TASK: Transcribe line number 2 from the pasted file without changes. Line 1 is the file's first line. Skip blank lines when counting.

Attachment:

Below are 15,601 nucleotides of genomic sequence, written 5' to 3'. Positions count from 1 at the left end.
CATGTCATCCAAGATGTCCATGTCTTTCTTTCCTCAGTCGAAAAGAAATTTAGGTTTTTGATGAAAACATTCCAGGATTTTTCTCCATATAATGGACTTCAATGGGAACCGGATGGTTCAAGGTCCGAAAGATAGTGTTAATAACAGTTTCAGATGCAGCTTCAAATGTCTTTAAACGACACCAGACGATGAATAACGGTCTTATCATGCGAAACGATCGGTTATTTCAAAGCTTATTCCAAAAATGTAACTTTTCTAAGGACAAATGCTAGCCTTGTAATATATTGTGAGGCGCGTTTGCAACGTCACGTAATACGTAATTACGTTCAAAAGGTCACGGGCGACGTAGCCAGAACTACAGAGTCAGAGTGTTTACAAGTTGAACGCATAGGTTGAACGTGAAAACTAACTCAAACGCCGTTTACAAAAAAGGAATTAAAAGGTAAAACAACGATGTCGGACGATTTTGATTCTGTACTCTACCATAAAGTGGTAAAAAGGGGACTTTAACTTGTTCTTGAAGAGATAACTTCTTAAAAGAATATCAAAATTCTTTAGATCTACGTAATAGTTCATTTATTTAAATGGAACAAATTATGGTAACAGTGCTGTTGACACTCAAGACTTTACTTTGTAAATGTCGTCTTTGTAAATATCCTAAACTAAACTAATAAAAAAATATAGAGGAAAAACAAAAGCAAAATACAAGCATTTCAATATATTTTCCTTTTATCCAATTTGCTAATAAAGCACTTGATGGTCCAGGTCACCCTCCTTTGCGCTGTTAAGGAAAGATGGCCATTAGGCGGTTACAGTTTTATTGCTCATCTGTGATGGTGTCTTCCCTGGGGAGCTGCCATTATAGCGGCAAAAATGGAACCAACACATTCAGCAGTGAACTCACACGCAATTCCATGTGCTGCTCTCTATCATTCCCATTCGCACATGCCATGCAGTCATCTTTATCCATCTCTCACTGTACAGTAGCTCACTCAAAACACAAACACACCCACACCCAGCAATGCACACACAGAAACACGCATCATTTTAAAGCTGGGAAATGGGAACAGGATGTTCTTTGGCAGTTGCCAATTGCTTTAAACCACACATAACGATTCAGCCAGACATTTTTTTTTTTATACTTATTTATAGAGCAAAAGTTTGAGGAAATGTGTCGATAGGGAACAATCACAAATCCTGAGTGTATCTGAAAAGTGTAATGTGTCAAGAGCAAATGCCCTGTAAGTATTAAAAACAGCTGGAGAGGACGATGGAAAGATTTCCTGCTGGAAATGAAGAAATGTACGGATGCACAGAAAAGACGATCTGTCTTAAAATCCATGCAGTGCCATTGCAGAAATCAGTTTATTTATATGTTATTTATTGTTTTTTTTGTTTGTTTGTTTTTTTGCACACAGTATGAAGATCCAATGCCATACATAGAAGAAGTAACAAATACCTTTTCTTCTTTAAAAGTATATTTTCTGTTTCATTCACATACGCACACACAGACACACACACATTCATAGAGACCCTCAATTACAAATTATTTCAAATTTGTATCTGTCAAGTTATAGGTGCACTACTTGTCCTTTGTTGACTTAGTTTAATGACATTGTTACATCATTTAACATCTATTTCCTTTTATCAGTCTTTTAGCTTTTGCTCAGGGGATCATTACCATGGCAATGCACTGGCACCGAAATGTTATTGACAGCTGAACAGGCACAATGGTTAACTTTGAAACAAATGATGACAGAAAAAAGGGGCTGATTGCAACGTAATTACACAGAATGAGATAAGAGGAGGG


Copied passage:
CATGTCATCCAAGATGTCCATGTCTTTCTTTCCTCAGTCGAAAAGAAATTTAGGTTTTTGATGAAAACATTCCAGGATTTTTCTCCATATAATGGACTTCAATGGGAACCGGATGGTTCAAGGTCCGAAAGATAGTGTTAATAACAGTTTCAGATGCAGCTTCAAATGTCTTTAAACGACACCAGACGATGAATAACGGTCTTATCATGCGAAACGATCGGTTATTTCAAAGCTTATTCCAAAAATGTAACTTTTCTAAGGACAAATGCTAGCCTTGTAATATATTGTGAGGCGCGTTTGCAACGTCACGTAATACGTAATTACGTTCAAAAGGTCACGGGCGACGTAGCCAGAACTACAGAGTCAGAGTGTTTACAAGTTGAACGCATAGGTTGAACGTGAAAACTAACTCAAACGCCGTTTACAAAAAAGGAATTAAAAGGTAAAACAACGATGTCGGACGATTTTGATTCTGTACTCTACCATAAAGTGGTAAAAAGGGGACTTTAACTTGTTCTTGAAGAGATAACTTCTTAAAAGAATATCAAAATTCTTTAGATCTACGTAATAGTTCATTTATTTAAATGGAACAAATTATGGTAACAGTGCTGTTGACACTCAAGACTTTACTTTGTAAATGTCGTCTTTGTAAATATCCTAAACTAAACTAATAAAAAAATATAGAGGAAAAACAAAAGCAAAATACAAGCATTTCAATATATTTTCCTTTTATCCAATTTGCTAATAAAGCACTTGATGGTCCAGGTCACCCTCCTTTGCGCTGTTAAGGAAAGATGGCCATTAGGCGGTTACAGTTTTATTGCTCATCTGTGATGGTGTCTTCCCTGGGGAGCTGCCATTATAGCGGCAAAAATGGAACCAACACATTCAGCAGTGAACTCACACGCAATTCCATGTGCTGCTCTCTATCATTCCCATTCGCACATGCCATGCAGTCATCTTTATCCATCTCTCACTGTACAGTAGCTCACTCAAAACACAAACACACCCACACCCAGCAATGCACACACAGAAACACGCATCATTTTAAAGCTGGGAAATGGGAACAGGATGTTCTTTGGCAGTTGCCAATTGCTTTAAACCACACATAACGATTCAGCCAGACATTTTTTTTTTTATACTTATTTATAGAGCAAAAGTTTGAGGAAATGTGTCGATAGGGAACAATCACAAATCCTGAGTGTATCTGAAAAGTGTAATGTGTCAAGAGCAAATGCCCTGTAAGTATTAAAAACAGCTGGAGAGGACGATGGAAAGATTTCCTGCTGGAAATGAAGAAATGTACGGATGCACAGAAAAGACGATCTGTCTTAAAATCCATGCAGTGCCATTGCAGAAATCAGTTTATTTATATGTTATTTATTGTTTTTTTTGTTTGTTTGTTTTTTTGCACACAGTATGAAGATCCAATGCCATACATAGAAGAAGTAACAAATACCTTTTCTTCTTTAAAAGTATATTTTCTGTTTCATTCACATACGCACACACAGACACACACACATTCATAGAGACCCTCAATTACAAATTATTTCAAATTTGTATCTGTCAAGTTATAGGTGCACTACTTGTCCTTTGTTGACTTAGTTTAATGACATTGTTACATCATTTAACATCTATTTCCTTTTATCAGTCTTTTAGCTTTTGCTCAGGGGATCATTACCATGGCAATGCACTGGCACCGAAATGTTATTGACAGCTGAACAGGCACAATGGTTAACTTTGAAACAAATGATGACAGAAAAAAGGGGCTGATTGCAACGTAATTACACAGAATGAGATAAGAGGAGGG